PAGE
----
The facade of the building is a heavily ornamented example of late- Victorian classicism. The ground floor has two heavily rusticated windows flanking a centrally placed door. The windows have half-round caps which are also outlined in plaster with centrally placed keystone. Above at first floor level the building has elaborate balustrading and a well detailed dakkamer a most unusual feature in South African Victorian architecture..

The Queen’s Tavern which originally operated as a gentlemen’s club, is, as far as can be ascertained the oldest licensed premises in Durban as the licence dates back to 1894.

The building was restored in 1973 and turned into a restaurant aimed to reviving the gracious days of Colonial Natal.

Legend has it that Durban’s famous bunny chow was once created by a chef working at the Queens Tavern.

Type of site: commercial Previous use: restaurant.


The exceptional railway station building at Heidelberg, with its Dutch stepped gable on the street side and decorative gable on the platform side, was festively opened on 10 October 1896.

The museum is housed in the (renovated) old railway station. The curator of the museum now occupies the stationmaster’s living quarters. The General Waiting Room, Ticket Office and Baggage Rooms have been refurbished as exhibition rooms and the Ladies’ Waiting Room serves as the administrative offices.

The museum has a fascinating collection of old modes of transport such as penny-farthing cycles and “boneshakers”. Included in the collection are an eighteenth century sedan chair, a field ambulance, a horse-drawn fire-engine and several veteran and vintage cars. More modern exhibits include the Formula 1 machines raced by the Scheckter brothers of South Africa.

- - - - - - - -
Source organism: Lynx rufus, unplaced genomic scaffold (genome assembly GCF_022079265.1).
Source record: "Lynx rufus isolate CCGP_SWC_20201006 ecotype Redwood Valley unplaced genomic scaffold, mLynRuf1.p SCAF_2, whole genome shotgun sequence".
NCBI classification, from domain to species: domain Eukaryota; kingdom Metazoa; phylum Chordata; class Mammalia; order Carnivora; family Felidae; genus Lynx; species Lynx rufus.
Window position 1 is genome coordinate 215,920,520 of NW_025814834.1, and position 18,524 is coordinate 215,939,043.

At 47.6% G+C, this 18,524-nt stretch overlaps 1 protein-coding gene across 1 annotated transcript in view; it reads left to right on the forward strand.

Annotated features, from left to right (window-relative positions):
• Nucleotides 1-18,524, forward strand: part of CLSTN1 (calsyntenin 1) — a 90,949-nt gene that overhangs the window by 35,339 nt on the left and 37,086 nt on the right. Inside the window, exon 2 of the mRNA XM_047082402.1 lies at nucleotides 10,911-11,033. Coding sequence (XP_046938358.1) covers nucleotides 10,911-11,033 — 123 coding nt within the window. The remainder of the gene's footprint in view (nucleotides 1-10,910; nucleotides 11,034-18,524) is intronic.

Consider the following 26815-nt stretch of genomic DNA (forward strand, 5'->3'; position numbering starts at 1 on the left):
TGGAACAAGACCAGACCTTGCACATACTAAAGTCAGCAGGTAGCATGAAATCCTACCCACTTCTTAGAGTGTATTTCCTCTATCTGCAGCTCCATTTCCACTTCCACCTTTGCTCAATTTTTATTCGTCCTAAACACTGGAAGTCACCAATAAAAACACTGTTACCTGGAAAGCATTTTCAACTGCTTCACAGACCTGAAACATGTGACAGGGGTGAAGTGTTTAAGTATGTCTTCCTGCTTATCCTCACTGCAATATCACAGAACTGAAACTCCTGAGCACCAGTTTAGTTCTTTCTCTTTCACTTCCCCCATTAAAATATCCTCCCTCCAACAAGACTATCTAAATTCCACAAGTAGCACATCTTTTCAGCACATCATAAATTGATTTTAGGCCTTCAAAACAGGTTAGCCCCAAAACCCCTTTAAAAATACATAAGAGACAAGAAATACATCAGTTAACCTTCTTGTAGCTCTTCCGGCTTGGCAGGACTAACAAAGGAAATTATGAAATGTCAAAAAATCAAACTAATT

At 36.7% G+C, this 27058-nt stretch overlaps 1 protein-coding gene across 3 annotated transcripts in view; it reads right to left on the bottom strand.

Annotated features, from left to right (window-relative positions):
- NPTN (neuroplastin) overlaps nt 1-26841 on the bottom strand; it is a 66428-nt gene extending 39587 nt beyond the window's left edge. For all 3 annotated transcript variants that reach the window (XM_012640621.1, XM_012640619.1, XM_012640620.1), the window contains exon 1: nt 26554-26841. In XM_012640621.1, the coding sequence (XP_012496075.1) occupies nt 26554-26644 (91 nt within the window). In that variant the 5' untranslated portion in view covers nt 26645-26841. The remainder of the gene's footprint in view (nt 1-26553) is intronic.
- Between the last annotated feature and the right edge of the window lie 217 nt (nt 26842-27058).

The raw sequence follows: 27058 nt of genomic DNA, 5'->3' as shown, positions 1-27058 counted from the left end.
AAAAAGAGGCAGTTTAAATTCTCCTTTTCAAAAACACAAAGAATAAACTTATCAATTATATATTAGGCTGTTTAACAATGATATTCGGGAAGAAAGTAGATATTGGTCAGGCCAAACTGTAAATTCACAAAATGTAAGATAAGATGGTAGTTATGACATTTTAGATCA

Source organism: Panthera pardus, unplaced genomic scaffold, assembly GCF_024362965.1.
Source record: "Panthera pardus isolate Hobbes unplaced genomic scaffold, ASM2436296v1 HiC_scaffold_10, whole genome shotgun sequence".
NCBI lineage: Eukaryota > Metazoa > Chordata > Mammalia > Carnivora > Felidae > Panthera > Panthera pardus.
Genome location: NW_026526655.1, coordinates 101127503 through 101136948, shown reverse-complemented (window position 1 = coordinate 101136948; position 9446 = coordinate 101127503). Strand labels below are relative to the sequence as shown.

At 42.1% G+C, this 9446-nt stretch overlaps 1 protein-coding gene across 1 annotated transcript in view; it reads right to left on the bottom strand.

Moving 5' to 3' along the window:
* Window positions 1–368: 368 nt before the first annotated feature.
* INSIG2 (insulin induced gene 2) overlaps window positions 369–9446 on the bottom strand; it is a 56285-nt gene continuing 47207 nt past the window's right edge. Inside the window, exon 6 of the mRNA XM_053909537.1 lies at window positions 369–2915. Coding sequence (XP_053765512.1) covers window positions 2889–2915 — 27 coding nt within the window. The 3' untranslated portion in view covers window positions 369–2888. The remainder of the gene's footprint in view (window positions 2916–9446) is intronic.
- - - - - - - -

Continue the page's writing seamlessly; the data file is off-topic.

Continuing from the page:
Designed for Sir Charles Llewellyn Andersson by the firm J. A. Cope and Christie and was completed in 1906. Probably one of Johannesburg’s most well-known mansions with its fairytale look obtained from a mix of architectural styles.

Baker was originally commissioned to build this house for Sir Charles Llewellyn Andersson but

Andersson rejected his designs and employed Cope Christie to build his fairytale home. The exterior of the house combines various styles including a strong Victorian influence with lots of iron work, art nouveau stained glass window panes and a fairytale domed turret with a weather cock. Andersson must have been a cautious man as the house was one of the first in Johannesburg to have a burglar alarm system installed in 1904, when the house was built.

There must have been some serious entertaining going on in its large dining room as the house has four pantries.

The house still belongs to the original family with Andersson’s great great grandchildren residing there now. The interior is said to be decorated with hunting trophies, Animal heads and period furniture, however public entry is not permitted.


This historical building Windybrow is one of the last remaining mansions in Doornfontein.

Windybrow was designed by William Leck and built in 1896 on several acres of steep rocky ground at the end of Pietersen Street and the north end of Nugget Street. It was the second home for South African industrialist Theodore ‘Teddy’ Reunert and named after the poet Robert Southey’s home in the English Lake district.